Pen and Camera : Hatem Dhwibi a.k.a CoOL Burn

 

I spent few days in Tunis, I went to a variety of places. One of these days I was so stressed out, I couldn’t think of any place to go, I couldn’t think of anything to release the stress, I kept roving, lost in thoughts, walking in wonder, I regained my conscious when I heard a voice telling me ‘sir, you’ve reached your destination’, I paid the man, walked out the cab to find out that I was on the way to ‘Sidi Bou Saiid’, again.

I’ve been there before, I spent a happy time walking through its alleyways, it has no straight streets, it’s either you’re going up or you’re going down, exhausting but it’s worth it. As a touristic area, ‘Sidi Bou Saiid’ has nothing  so special, it has no places in the conventional sense to be called a tourist site, however, this aspect is of no importance, the real pleasure is to walk through the alleys of this fortified village and its narrow streets paved with stones which surface is smooth by walking on them for centuries, and I think this was what led me to go there, it was the inspirational atmosphere of this coastal region which has been a source of inspiration not only for me but also for generations of celebrity writers and artists such as ‘Paul Klee’, ‘GustaveFlaubert’, ‘André Guid’ and ‘Cervantes’. As the sun was going down and my feet were asking for rest, I went to have a cup of tea in ‘Sidi Chaabene’s Café’ which is up in the end of the village, what distinguishes this café is its location overlooking the gulf of Tunisia, it is so interesting and joyful to take a mint tea in one of the antique village’s cafés. Not far from where I was, there is a long ladder down starting from ‘Dar Zarrouk Restaurant’ which leads to the ships’ marina, but I chose to have a view from the top while drinking my warm cup of tea, there was a limited number of visitors and perhaps a limited number of ships, but the villagers come at the end of the day to reflect on yacht sighting, inhaling the sea air and eating ice cream.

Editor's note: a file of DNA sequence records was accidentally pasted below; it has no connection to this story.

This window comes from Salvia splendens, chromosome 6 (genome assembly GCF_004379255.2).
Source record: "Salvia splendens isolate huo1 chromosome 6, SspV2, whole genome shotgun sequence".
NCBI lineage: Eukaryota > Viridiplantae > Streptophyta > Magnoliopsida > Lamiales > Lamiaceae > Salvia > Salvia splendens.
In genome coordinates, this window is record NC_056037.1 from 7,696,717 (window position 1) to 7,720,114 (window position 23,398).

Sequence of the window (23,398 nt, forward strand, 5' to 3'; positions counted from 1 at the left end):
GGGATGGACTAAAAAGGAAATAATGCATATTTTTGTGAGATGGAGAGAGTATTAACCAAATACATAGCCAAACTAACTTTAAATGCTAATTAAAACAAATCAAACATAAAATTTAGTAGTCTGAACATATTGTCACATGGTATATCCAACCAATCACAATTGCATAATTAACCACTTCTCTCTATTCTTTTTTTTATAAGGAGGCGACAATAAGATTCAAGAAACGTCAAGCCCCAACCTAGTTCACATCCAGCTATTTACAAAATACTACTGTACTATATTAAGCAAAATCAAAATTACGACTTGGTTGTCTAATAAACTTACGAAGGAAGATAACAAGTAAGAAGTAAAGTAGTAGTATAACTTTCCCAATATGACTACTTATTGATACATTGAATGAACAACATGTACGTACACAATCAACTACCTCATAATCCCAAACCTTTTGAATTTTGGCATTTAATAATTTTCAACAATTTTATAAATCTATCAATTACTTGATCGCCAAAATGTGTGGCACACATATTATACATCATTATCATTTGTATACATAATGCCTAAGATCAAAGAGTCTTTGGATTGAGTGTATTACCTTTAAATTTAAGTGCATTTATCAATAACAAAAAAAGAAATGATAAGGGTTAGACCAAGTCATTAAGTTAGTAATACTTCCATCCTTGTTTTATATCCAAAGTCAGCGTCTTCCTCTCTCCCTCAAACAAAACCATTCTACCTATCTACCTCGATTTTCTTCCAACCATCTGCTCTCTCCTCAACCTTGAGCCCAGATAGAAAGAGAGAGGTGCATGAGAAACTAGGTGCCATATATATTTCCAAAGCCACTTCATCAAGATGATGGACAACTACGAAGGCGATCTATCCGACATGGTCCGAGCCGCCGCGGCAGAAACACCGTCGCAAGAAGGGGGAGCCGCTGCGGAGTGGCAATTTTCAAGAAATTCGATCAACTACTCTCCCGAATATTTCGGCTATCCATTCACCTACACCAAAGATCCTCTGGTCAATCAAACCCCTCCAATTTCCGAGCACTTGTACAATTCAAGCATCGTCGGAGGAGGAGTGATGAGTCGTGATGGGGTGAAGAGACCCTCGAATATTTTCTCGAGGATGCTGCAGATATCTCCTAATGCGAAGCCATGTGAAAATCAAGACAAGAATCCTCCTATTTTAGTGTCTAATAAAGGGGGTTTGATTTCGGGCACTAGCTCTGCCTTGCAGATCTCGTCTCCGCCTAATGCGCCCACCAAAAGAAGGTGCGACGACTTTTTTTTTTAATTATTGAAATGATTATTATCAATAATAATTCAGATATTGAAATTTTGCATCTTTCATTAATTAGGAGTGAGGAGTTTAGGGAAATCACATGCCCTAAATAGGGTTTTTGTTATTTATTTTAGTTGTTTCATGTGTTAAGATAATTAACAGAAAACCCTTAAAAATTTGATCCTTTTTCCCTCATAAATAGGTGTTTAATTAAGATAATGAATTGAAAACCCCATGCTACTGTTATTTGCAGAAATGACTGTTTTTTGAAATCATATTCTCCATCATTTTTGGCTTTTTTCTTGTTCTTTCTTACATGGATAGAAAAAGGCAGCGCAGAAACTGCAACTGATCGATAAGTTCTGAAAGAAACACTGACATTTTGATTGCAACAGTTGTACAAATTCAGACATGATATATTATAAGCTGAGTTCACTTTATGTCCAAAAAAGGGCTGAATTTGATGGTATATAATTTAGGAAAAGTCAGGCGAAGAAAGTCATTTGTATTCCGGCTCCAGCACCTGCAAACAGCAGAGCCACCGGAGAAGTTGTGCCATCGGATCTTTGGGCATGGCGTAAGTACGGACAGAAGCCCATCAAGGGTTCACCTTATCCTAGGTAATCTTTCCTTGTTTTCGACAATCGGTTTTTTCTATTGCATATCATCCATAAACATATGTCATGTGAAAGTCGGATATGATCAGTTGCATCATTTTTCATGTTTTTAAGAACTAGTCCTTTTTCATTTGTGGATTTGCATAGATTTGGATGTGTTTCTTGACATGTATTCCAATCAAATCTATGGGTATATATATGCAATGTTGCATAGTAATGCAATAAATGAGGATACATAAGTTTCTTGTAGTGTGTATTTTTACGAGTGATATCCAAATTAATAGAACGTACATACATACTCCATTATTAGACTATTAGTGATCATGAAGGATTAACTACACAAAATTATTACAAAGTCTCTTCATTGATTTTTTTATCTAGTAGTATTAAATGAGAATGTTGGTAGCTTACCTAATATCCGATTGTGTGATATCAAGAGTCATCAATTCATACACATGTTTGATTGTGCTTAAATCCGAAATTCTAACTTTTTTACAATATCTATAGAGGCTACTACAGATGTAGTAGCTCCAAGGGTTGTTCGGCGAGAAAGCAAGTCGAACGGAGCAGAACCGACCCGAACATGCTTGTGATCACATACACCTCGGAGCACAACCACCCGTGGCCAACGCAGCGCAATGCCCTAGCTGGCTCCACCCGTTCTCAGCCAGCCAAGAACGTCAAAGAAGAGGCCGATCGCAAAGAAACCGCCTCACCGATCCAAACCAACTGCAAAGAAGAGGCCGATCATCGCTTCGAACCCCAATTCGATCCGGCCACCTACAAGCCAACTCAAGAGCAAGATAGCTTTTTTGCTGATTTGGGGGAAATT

‘Sidi Bou Saiid’, ‘Saiid’ is an Arabic proper noun, ‘Bou’ refers to the father as back in the days, men were referred to according to the name of their fathers (Ibn) or to the name of their first son (Abou or Bou), ‘Bou Saiid’ is like saying the father of Saiid, the enunciation ‘Sidi’ is told to the people of importance, like the word ‘Sir’, so who is ‘Sidi Bou Saiid’ whose name’s been given to that village?

‘Abou Saiid Khalaf Ibn Yahya al-Tamimi’, ( 1156 – 1231), a righteous guardian of Allah, this was the character whose name was left for this famous village, he was born in the old town of ‘Bejja’, a small village near ‘Manouba-Tunis’ which is now deserted, he gave himself to meditation and spiritual exercises, he devoted himself to prayer and offered lessons to his disciples, after his death, the village continued to attract all those who were prepared to seek meditation and I guess that was the reason behind choosing the blue and white colors for the village. Myths of the region say that he was only the King of France, ‘Louis IX’, who made up the story of his death after the siege of Tunisia and converted to Islam and chose to live the rest of his life in this quiet village.

I bet that there exist hundreds of stories surrounding that small village, living between the lines of its stones, but I didn’t have enough time to run after each one of them as it was getting dark and means of public transportation were starting to disappear, I was glad I could take some good pictures, and I felt better with myself as everyone is supposed to feel when visiting ‘Sidi Abou Saiid’.

 

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